The decision over the possible rescheduling of the Bahrain Grand Prix will be announced tomorrow when the FIA World Motor Sport Council meets in Bahrain, and the latest news of yet more violence on the island kingdom will surely all but scupper the country’s hopes of returning to the F1 calendar any sooner than next year.
Just a day after the country conveniently ended its state of emergency – timed no doubt to coincide with the WMSC’s decision – new reports indicate there is still turmoil on the streets.
The independent Al Jazeera TV station reported that police had fired on anti-government protestors with tear gas, injuring several and arresting many others.
The country’s interior ministry has denied these allegations (according to a separate report in Reuters), and the country’s officials are trying to give every assurance that it is safe for Formula 1 to return.
Ultimately, the decision on F1’s return to Bahrain will be made by the WMSC tomorrow, and its decision will be based on various inputs: from circuit officials and race promoters, the teams, and a consideration of whether a race in Bahrain would be good for the sport’s image.
It is quite apparent that the Bahrainis are keen to have the race back and rebuild the country’s battered image – and they will tell anyone prepared to listen that all is well – but foreign media and human rights organisations would dispute that the situation in Bahrain is anything but safe for Formula 1 to consider a return.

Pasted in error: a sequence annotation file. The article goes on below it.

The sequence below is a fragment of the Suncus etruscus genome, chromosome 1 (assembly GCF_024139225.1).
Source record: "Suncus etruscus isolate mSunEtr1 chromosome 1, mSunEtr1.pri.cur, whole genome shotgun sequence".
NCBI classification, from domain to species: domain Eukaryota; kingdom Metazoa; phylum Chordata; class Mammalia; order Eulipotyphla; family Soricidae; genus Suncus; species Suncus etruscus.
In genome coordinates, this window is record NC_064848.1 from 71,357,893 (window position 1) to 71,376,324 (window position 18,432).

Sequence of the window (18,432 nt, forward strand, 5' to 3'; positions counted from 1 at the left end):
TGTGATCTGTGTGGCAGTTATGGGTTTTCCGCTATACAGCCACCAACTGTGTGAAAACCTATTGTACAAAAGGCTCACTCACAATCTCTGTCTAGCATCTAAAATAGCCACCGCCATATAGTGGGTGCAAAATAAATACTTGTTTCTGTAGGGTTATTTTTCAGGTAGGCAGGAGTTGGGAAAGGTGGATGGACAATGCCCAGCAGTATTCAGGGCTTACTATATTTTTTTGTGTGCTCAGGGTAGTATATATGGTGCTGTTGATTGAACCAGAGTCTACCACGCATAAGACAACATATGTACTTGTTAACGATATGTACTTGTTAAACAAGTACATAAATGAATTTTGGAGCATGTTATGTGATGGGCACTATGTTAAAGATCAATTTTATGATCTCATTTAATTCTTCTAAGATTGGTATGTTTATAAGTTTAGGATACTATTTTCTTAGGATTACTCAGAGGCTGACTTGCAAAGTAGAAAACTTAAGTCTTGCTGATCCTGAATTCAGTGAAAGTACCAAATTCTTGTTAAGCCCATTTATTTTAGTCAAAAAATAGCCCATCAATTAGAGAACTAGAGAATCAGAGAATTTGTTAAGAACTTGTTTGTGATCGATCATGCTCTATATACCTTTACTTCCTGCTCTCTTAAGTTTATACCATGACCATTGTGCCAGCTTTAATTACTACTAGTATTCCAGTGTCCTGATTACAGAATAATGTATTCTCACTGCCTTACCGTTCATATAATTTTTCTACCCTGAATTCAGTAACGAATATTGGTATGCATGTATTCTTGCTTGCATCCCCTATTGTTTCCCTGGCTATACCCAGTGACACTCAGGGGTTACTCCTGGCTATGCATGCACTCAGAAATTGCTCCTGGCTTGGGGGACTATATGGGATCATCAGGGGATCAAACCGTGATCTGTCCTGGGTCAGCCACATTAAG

The whispers from last weekend’s Monaco Grand Prix seem to indicate that the teams – after a meeting of the Formula One Teams’ Association (FOTA) – have voted against returning to Bahrain this year.
Their decision has seemingly avoided any discussion about the obvious moral concerns of going to Bahrain, with most arguing that extending the F1 calendar into December to accommodate its return is simply too arduous. And while that argument is certainly valid, it’s also a convenient way of side-stepping any politics behind the decision-making…
There is no doubt that most of the teams would prefer not to go to Bahrain this year, although that is not to say that they wouldn’t welcome Bahrain returning to the F1 calendar later down the line, perhaps as soon as 2012. The sport has certainly benefited from visiting the country, but there are fears that the current political tensions will continue to bubble along unless the ruling government commits to major reforms. Unless and until this happens, there are obvious risks to staging a Grand Prix there.
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